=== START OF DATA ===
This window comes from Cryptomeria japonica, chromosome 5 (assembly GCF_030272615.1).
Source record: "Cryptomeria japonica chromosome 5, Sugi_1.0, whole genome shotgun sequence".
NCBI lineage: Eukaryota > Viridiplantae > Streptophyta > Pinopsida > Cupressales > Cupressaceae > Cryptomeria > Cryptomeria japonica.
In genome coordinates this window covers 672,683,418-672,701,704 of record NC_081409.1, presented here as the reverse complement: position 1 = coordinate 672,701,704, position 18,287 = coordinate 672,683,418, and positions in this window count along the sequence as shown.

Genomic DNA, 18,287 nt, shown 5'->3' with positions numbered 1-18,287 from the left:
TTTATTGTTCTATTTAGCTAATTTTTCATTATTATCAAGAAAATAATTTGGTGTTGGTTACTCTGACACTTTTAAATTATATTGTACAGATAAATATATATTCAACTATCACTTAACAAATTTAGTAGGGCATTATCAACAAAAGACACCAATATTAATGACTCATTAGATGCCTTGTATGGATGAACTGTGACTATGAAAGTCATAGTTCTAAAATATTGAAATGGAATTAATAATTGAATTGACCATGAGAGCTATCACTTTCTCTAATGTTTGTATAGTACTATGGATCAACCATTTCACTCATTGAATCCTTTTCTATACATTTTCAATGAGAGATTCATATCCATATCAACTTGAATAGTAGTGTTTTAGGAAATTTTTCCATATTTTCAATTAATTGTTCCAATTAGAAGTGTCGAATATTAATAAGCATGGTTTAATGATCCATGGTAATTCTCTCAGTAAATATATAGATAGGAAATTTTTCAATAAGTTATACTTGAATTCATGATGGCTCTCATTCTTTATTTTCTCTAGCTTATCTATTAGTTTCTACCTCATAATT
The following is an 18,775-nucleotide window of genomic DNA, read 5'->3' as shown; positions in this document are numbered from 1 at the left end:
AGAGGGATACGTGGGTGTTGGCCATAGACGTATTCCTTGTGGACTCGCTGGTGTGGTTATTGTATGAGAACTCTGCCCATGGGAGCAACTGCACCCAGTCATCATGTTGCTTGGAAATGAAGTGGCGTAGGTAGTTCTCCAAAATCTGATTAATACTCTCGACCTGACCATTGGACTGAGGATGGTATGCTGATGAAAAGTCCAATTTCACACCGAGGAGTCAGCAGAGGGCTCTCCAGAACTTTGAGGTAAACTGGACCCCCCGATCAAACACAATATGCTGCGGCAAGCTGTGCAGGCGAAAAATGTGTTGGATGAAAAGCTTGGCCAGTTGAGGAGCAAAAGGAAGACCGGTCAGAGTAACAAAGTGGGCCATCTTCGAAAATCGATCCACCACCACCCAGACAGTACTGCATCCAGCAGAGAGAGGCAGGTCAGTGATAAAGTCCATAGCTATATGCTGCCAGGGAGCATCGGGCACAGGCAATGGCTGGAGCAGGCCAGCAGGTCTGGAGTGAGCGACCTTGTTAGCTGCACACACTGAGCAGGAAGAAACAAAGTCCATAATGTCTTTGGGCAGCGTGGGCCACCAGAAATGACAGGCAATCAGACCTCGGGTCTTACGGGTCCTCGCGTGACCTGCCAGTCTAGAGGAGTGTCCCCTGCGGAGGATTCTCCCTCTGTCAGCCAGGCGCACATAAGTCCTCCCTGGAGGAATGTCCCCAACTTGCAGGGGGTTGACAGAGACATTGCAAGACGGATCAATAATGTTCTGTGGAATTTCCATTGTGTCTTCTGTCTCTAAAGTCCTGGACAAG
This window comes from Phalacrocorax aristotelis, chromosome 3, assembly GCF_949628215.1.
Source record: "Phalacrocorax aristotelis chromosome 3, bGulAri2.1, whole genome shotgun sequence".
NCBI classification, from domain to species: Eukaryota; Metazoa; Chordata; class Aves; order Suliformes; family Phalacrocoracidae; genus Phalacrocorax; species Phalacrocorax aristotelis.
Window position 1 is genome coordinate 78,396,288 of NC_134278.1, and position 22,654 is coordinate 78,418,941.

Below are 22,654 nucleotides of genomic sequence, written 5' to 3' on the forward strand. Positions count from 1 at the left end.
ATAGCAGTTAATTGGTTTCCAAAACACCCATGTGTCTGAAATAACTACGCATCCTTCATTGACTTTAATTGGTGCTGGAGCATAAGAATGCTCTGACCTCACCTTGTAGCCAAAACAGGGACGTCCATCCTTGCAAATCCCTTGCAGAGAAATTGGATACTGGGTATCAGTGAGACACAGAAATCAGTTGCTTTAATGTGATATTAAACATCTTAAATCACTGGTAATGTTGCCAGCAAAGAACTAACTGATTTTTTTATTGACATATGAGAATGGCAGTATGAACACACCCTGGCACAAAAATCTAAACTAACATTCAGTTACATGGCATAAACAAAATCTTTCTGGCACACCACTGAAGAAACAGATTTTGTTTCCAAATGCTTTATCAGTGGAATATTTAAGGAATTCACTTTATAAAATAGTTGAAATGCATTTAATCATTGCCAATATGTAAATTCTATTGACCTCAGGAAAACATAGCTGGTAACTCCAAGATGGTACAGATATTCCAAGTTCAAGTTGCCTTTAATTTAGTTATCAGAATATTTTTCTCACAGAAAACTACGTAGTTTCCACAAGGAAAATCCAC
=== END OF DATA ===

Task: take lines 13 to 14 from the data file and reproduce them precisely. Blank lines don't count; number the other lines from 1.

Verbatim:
Below are 22,654 nucleotides of genomic sequence, written 5' to 3' on the forward strand. Positions count from 1 at the left end.
ATAGCAGTTAATTGGTTTCCAAAACACCCATGTGTCTGAAATAACTACGCATCCTTCATTGACTTTAATTGGTGCTGGAGCATAAGAATGCTCTGACCTCACCTTGTAGCCAAAACAGGGACGTCCATCCTTGCAAATCCCTTGCAGAGAAATTGGATACTGGGTATCAGTGAGACACAGAAATCAGTTGCTTTAATGTGATATTAAACATCTTAAATCACTGGTAATGTTGCCAGCAAAGAACTAACTGATTTTTTTATTGACATATGAGAATGGCAGTATGAACACACCCTGGCACAAAAATCTAAACTAACATTCAGTTACATGGCATAAACAAAATCTTTCTGGCACACCACTGAAGAAACAGATTTTGTTTCCAAATGCTTTATCAGTGGAATATTTAAGGAATTCACTTTATAAAATAGTTGAAATGCATTTAATCATTGCCAATATGTAAATTCTATTGACCTCAGGAAAACATAGCTGGTAACTCCAAGATGGTACAGATATTCCAAGTTCAAGTTGCCTTTAATTTAGTTATCAGAATATTTTTCTCACAGAAAACTACGTAGTTTCCACAAGGAAAATCCAC